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Friday, June 23, 2017

Character Development


How do you go about developing your characters for a story? How much time do you spend or does it just happen in the writing process? What inspires it?

This is one of the basics of writing, developing characters your reader will fall in love with.  If they don’t care about the characters they won’t keep reading. I spend a lot of time developing my characters. The plot comes easy, but I need to have characters that advance the plot.
I use a questionnaire to get to know something about my hero/heroine. I want to know what their goal is. There has to be conflict between the h/h, both internal and external. And their development and growth needs to be shown as they face the obstacles of reaching their goal.  I try to do as much as possible before I start to write, including trying to develop a different voice for each character

That said, as I write I get to know my characters. I learn how they will react to situations and how they grow from the obstacles blocking their goal. By the time I write the end, I am familiar with my characters. They are family.
Then I go back and write the beginning, because now i know the characters and how they will react.

Looking forward to seeing what the others have to say about developing characters.
Skye Taylor http://www.skye-writer.com/blogging_by_the_sea
Margaret Fieland http://margaretfieland.wordpress.com
A.J. Maguire  http://ajmaguire.wordpress.com/
Victoria Chatham http://victoriachatham.blogspot.ca
Marci Baun  http://www.marcibaun.com/blog/
Judith Copek http://lynx-sis.blogspot.com/
Rachael Kosinski http://rachaelkosinski.weebly.com/
Diane Bator http://dbator.blogspot.ca/
Dr. Bob Rich http://wp.me/p3Xihq-YV
Anne Stenhouse  http://annestenhousenovelist.wordpress.com/
Marie Laval http://marielaval.blogspot.co.uk/

Fiona McGier http://www.fionamcgier.com/
Rhobin Courtright http://www.rhobinleecourtright.com

Connie Vines http://mizging.blogspot.com/?m=1

16 comments:

  1. I know what you mean about your characters being "Family" by the time you get to the end. As I type those words, even if it's just the rough draft and I know I'm going to be hanging out with them for a little longer as I edit and fix, I still feel this awful sensation as if a real life flesh and blood friend just moved to the other side of the country.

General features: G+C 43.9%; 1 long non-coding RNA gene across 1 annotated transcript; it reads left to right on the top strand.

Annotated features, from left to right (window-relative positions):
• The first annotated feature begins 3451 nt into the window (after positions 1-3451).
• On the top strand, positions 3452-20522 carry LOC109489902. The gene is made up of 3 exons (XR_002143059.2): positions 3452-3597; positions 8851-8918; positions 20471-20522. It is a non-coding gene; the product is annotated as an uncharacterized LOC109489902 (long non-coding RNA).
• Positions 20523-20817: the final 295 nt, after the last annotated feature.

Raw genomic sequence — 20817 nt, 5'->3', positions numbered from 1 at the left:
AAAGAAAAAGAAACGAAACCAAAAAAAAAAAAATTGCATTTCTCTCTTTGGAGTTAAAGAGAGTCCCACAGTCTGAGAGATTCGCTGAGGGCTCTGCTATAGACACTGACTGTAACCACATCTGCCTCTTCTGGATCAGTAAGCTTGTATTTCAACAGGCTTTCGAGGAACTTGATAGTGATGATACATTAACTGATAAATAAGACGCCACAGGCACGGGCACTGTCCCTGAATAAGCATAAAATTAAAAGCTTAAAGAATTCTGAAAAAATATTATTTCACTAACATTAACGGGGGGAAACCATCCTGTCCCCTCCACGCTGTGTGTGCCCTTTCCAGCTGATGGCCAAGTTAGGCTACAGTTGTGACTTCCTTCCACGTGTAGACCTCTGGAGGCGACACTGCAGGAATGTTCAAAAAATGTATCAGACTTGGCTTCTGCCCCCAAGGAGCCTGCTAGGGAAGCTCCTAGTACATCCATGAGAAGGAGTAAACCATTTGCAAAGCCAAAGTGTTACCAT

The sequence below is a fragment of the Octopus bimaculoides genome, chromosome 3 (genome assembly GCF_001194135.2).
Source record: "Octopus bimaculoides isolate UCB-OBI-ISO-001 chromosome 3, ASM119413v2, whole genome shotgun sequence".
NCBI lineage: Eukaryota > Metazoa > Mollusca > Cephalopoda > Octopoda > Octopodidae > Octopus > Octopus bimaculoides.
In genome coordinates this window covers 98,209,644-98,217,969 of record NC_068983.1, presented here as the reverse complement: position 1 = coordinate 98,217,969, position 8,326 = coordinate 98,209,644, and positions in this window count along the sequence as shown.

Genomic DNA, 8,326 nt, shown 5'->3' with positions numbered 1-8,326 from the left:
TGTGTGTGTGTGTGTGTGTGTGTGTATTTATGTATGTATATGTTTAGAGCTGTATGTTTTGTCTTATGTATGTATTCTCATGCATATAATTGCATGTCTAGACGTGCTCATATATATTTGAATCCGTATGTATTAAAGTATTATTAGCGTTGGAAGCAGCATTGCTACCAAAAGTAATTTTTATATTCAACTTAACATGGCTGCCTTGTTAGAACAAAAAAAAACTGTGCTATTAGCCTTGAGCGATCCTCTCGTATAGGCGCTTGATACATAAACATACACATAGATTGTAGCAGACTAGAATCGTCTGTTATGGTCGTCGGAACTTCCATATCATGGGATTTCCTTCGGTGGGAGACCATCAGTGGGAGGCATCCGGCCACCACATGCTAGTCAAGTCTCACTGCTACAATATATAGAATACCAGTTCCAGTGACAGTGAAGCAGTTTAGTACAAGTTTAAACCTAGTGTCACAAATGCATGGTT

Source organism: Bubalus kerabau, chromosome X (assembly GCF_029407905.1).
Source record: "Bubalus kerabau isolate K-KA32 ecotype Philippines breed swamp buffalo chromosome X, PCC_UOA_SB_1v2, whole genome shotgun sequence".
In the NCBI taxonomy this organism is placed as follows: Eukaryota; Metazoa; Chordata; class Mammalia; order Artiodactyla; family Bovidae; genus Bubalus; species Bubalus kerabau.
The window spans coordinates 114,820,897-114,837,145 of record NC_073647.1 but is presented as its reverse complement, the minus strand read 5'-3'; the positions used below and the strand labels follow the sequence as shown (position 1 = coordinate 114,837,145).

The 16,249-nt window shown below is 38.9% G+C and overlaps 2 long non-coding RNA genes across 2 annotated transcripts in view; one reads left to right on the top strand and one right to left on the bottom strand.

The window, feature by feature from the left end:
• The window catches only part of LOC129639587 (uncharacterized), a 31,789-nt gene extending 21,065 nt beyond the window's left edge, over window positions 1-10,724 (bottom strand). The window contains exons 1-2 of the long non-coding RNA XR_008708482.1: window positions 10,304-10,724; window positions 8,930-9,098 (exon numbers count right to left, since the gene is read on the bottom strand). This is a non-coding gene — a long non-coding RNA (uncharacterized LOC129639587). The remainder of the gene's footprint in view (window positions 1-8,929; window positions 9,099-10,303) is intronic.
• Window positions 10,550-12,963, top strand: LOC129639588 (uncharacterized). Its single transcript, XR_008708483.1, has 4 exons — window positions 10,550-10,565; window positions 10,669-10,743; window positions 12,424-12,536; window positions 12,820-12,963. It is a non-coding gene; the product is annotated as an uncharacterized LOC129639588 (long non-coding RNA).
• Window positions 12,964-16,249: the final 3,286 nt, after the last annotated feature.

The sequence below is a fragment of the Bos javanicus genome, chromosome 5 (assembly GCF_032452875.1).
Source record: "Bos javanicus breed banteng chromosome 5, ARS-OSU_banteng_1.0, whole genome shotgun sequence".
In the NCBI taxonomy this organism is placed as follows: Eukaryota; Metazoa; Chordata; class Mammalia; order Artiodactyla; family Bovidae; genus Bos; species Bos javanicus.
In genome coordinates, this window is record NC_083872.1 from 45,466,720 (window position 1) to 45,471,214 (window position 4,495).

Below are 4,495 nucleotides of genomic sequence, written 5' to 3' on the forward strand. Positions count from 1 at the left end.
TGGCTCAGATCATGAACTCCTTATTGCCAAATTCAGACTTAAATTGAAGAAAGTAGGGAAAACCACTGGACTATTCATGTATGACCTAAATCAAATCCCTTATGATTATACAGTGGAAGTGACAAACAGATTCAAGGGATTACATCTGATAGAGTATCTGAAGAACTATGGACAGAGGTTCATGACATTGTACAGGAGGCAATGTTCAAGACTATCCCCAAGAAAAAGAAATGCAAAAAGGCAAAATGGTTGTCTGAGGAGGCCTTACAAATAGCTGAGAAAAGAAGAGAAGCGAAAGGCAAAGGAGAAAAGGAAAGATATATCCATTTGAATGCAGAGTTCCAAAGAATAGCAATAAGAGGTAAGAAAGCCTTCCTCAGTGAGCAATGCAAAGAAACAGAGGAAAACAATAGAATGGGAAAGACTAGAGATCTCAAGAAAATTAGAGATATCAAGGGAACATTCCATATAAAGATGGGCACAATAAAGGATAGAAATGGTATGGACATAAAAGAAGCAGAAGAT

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    1. Writing The End really is like cutting off the family. I agree. Thanks Skye.

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  2. It's amazing the different methods we all use to develop those interesting characters. Enjoyed your post.

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    1. Writers are all different, write different genres and of course we'd develop our characters differently. :)

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  3. Characters do feel like family. They spend so much time in our heads we know them better than almost anyone else. :D

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    1. You're so right. Especially about the time we spend with them in our heads. I hadn't thought of that.

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  4. Interesting that you write the beginning last. That makes sense. When I was supervising research students, I advised them to write the thesis that way: introduction when you know what you are introducing!

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    1. I like that - introduction when you know what you are introducing!
      Thanks, Bob.

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  5. I've never tried a questionnaire to learn about my characters. I might give that a go one of these days. Normally I just sit down and write a letter out as one of my characters and that gives me the picture of them.

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    1. Writing a letter - that's an interesting idea. I might try that. thanks for sharing.

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  6. Hi Beverley, very interesting. I do have to write the beginning first, but I also do go back time and again to tweak as something has happened - usually caused by an out-of-control character. anne

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    1. I love the out-of-control character. They're the most fun.

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  7. I too love developing my characters' voice. It's a lot of fun. How interesting that you don't start with writing the beginning of you story. I could never do that. I am obsessive with getting the start just right before I can do anything else.

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    1. We all do it differently. The start gets me writing, but I don't know my characters well enough until at least half-way through the book. Welcome to our group.

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  8. Writing my characters is the most fun stage of writing for me. However, sometimes it happens that I figure out their quirks mid-story, so I now tend to actually writing out a more in-depth description of them before setting off!

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  9. Interesting that you find plots easy. That's something I often have difficulty with. Once I have my cast of characters then I start throwing out the what ifs to build the plot.

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